Skip Navigation

5.7: Earthquake Zones

Difficulty Level: Basic Created by: CK-12
Atoms Practice
Estimated3 minsto complete
Practice Earthquake Zones
This indicates how strong in your memory this concept is
Estimated3 minsto complete
Estimated3 minsto complete
Practice Now
This indicates how strong in your memory this concept is
Turn In

What caused the earthquake in Angol, Chile in 2010?

Angol, Chile experienced a huge 8.8 magnitude earthquake in February 2010. The earthquake was due to subduction of the Nazca plate beneath South America. This subduction zone is part of the Pacific Ring of Fire.

Annual Earthquakes

In a single year, on average, more than 900,000 earthquakes are recorded. About 150,000 of them are strong enough to be felt. Each year about 18 earthquakes are major, with a Richter magnitude of 7.0 to 7.9, and on average one earthquake has a magnitude of 8 to 8.9.

Magnitude 9 earthquakes are rare. The United States Geological Survey lists five since 1900 (Figure below and Table below). All but the Great Indian Ocean Earthquake of 2004 occurred somewhere around the Pacific Ocean basin.

The 1964 Good Friday Earthquake centered in Prince William Sound, Alaska released the second most amount of energy of any earthquake in recorded history.

Location Year Magnitude
Valdivia, Chile 1960 9.5
Prince William Sound, Alaska 1964 9.2
Great Indian Ocean Earthquake 2004 9.1
Kamchatka, Alaska 1952 9.0
Tōhoku, Japan 2011 9.0

Earthquake Zones

Nearly 95% of all earthquakes take place along one of the three types of plate boundaries.

  • About 80% of all earthquakes strike around the Pacific Ocean basin because it is lined with convergent and transform boundaries (Figure below). The region around the Pacific is called the Pacific Ring of Fire due to its earthquakes and volcanoes.
  • About 15% take place in the Mediterranean-Asiatic Belt. Convergence is causing the Indian Plate to run into the Eurasian Plate.
  • The remaining 5% are scattered around other plate boundaries. A few earthquakes take place away from plate boundaries. These are intraplate earthquakes.

Earthquake epicenters for magnitude 8.0 and greater events since 1900. The earthquake depth shows that most large quakes are shallow focus, but some subducted plates cause deep focus quakes.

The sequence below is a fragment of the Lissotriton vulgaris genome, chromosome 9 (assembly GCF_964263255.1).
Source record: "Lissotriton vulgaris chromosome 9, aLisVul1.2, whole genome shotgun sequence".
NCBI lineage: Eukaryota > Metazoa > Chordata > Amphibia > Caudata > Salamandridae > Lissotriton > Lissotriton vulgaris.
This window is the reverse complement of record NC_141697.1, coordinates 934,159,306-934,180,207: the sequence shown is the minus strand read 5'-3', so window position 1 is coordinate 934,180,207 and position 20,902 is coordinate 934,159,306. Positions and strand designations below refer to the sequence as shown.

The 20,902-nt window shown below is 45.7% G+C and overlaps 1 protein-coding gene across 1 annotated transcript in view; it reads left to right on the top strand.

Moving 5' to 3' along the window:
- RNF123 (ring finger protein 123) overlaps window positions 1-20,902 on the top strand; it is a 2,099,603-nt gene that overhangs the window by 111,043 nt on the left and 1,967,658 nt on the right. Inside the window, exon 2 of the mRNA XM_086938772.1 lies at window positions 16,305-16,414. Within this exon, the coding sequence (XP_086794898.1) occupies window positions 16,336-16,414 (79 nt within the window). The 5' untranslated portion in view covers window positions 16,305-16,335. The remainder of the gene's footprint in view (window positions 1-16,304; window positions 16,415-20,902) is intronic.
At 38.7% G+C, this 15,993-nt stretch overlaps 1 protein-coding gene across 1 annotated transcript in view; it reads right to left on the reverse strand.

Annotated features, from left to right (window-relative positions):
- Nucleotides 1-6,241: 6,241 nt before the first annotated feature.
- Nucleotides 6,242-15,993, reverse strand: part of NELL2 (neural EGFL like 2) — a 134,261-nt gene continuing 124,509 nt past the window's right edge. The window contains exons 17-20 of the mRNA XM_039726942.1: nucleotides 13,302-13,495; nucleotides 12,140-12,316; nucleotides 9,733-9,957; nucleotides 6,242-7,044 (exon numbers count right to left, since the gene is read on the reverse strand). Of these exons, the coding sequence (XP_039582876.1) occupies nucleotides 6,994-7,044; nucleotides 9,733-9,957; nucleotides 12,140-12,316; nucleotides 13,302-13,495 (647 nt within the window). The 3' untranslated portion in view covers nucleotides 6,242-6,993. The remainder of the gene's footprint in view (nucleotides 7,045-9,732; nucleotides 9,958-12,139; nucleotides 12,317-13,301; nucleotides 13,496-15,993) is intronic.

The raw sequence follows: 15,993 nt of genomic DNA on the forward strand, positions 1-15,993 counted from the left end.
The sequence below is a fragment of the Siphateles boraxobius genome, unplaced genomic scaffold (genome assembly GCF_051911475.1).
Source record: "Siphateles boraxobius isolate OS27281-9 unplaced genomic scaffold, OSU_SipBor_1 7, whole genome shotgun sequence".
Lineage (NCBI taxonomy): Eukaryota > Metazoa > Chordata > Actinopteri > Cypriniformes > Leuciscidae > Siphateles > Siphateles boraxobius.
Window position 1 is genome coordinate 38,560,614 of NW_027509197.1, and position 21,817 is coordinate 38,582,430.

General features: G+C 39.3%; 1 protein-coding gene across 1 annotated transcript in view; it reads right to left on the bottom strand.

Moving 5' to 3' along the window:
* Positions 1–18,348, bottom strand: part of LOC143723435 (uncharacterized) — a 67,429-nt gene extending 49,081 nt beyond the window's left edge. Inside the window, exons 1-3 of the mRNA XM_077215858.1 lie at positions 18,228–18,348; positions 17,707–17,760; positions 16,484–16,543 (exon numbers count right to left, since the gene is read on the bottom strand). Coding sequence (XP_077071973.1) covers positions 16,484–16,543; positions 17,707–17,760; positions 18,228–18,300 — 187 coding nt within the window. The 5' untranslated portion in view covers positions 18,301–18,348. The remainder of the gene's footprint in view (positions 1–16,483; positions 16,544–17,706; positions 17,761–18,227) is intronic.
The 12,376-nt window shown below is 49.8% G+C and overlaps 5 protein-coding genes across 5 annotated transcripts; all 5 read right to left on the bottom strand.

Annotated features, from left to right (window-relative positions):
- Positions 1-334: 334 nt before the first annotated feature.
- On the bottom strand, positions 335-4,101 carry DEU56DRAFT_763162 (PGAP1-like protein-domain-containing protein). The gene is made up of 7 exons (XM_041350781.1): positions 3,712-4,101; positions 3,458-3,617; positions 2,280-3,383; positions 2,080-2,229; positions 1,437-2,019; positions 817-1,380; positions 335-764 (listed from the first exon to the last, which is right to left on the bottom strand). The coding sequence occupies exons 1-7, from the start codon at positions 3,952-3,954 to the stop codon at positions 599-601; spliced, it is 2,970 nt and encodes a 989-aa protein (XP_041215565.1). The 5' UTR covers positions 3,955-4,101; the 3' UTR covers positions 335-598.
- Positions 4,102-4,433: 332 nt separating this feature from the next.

• Small earthquakes are extremely common, but the largest earthquakes are extremely rare.
  • The vast majority of earthquakes happen at plate boundaries.
  • The Pacific Ocean basin has the most earthquakes due to convergent and transform plate boundaries. The Himalaya region has the second most due to the convergence of India and Asia.


Use the resource below to answer the questions that follow.

  1. What was the magnitude of the Chilean earthquake?
  2. What two plates are converging near Chile that caused the earthquake?
  3. What is the Ring of Fire? What occurs along this Fing of Fire?
  4. What was the strongest earthquake ever recorded? When did it occur?
  5. Why are scientists urging Memphis to adopt building codes similar to Chile's?


  1. Why are most earthquakes at plate boundaries?
  2. What two types of plate motions cause earthquakes around the Pacific Ring of Fire?
  3. What type of plate motions cause the Mediterranean-Asiatic quakes?

Notes/Highlights Having trouble? Report an issue.

Color Highlighted Text Notes
Show More


Ring of Fire The ring around the Pacific Ocean basin created by the locations of volcanoes and earthquakes.

Image Attributions

Show Hide Details
Difficulty Level:
6 , 7
Date Created:
Jan 04, 2013
Last Modified:
Aug 31, 2016
Files can only be attached to the latest version of Modality
Please wait...
Please wait...
Image Detail
Sizes: Medium | Original